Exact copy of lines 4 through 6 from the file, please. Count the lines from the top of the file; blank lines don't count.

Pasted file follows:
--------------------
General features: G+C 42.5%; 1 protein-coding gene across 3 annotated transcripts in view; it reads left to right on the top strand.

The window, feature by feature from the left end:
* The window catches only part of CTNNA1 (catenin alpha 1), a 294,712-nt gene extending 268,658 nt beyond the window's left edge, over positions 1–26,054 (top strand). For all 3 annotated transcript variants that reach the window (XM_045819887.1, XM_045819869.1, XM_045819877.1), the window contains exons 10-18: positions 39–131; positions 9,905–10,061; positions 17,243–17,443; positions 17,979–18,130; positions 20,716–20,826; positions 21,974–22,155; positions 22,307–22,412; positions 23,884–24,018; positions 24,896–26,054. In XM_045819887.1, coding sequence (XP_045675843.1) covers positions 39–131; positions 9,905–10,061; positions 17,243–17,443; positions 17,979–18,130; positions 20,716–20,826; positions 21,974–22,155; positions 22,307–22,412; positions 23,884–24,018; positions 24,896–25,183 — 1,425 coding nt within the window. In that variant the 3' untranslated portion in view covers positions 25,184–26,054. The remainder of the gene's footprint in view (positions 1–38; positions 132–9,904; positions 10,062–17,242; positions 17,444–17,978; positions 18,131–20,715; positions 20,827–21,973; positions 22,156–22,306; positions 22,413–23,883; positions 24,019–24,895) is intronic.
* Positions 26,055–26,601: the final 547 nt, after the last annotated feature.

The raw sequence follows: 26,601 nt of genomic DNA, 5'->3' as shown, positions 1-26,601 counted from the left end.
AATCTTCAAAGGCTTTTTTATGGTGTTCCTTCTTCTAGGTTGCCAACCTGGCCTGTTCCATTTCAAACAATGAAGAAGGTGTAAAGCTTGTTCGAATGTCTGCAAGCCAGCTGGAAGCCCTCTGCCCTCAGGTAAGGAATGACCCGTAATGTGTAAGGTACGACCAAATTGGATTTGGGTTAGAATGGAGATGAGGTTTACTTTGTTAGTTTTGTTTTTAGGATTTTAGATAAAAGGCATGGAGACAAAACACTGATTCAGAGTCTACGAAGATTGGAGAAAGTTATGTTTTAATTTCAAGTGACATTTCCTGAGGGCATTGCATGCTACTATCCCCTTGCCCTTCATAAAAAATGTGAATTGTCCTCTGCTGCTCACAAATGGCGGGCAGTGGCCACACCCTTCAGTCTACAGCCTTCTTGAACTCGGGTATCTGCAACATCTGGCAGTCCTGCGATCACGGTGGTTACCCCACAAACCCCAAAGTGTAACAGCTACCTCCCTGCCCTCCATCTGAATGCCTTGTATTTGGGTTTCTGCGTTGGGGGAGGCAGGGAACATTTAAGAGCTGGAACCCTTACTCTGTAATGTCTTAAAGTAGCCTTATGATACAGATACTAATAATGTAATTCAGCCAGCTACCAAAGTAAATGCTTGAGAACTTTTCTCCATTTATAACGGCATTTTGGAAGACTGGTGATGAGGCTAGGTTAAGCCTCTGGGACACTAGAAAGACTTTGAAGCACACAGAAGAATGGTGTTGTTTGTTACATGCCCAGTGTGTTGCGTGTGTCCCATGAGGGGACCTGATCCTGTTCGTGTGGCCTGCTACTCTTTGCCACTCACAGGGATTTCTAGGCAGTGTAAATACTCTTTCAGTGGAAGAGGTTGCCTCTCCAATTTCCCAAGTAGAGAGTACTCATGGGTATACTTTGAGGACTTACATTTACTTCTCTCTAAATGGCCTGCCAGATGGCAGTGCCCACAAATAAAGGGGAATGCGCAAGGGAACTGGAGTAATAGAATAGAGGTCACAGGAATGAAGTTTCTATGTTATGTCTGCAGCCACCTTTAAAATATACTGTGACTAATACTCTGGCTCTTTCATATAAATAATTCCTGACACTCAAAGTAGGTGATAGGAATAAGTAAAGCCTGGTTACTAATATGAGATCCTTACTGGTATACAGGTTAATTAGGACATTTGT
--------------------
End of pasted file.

* Positions 26,055–26,601: the final 547 nt, after the last annotated feature.

The raw sequence follows: 26,601 nt of genomic DNA, 5'->3' as shown, positions 1-26,601 counted from the left end.
AATCTTCAAAGGCTTTTTTATGGTGTTCCTTCTTCTAGGTTGCCAACCTGGCCTGTTCCATTTCAAACAATGAAGAAGGTGTAAAGCTTGTTCGAATGTCTGCAAGCCAGCTGGAAGCCCTCTGCCCTCAGGTAAGGAATGACCCGTAATGTGTAAGGTACGACCAAATTGGATTTGGGTTAGAATGGAGATGAGGTTTACTTTGTTAGTTTTGTTTTTAGGATTTTAGATAAAAGGCATGGAGACAAAACACTGATTCAGAGTCTACGAAGATTGGAGAAAGTTATGTTTTAATTTCAAGTGACATTTCCTGAGGGCATTGCATGCTACTATCCCCTTGCCCTTCATAAAAAATGTGAATTGTCCTCTGCTGCTCACAAATGGCGGGCAGTGGCCACACCCTTCAGTCTACAGCCTTCTTGAACTCGGGTATCTGCAACATCTGGCAGTCCTGCGATCACGGTGGTTACCCCACAAACCCCAAAGTGTAACAGCTACCTCCCTGCCCTCCATCTGAATGCCTTGTATTTGGGTTTCTGCGTTGGGGGAGGCAGGGAACATTTAAGAGCTGGAACCCTTACTCTGTAATGTCTTAAAGTAGCCTTATGATACAGATACTAATAATGTAATTCAGCCAGCTACCAAAGTAAATGCTTGAGAACTTTTCTCCATTTATAACGGCATTTTGGAAGACTGGTGATGAGGCTAGGTTAAGCCTCTGGGACACTAGAAAGACTTTGAAGCACACAGAAGAATGGTGTTGTTTGTTACATGCCCAGTGTGTTGCGTGTGTCCCATGAGGGGACCTGATCCTGTTCGTGTGGCCTGCTACTCTTTGCCACTCACAGGGATTTCTAGGCAGTGTAAATACTCTTTCAGTGGAAGAGGTTGCCTCTCCAATTTCCCAAGTAGAGAGTACTCATGGGTATACTTTGAGGACTTACATTTACTTCTCTCTAAATGGCCTGCCAGATGGCAGTGCCCACAAATAAAGGGGAATGCGCAAGGGAACTGGAGTAATAGAATAGAGGTCACAGGAATGAAGTTTCTATGTTATGTCTGCAGCCACCTTTAAAATATACTGTGACTAATACTCTGGCTCTTTCATATAAATAATTCCTGACACTCAAAGTAGGTGATAGGAATAAGTAAAGCCTGGTTACTAATATGAGATCCTTACTGGTATACAGGTTAATTAGGACATTTGT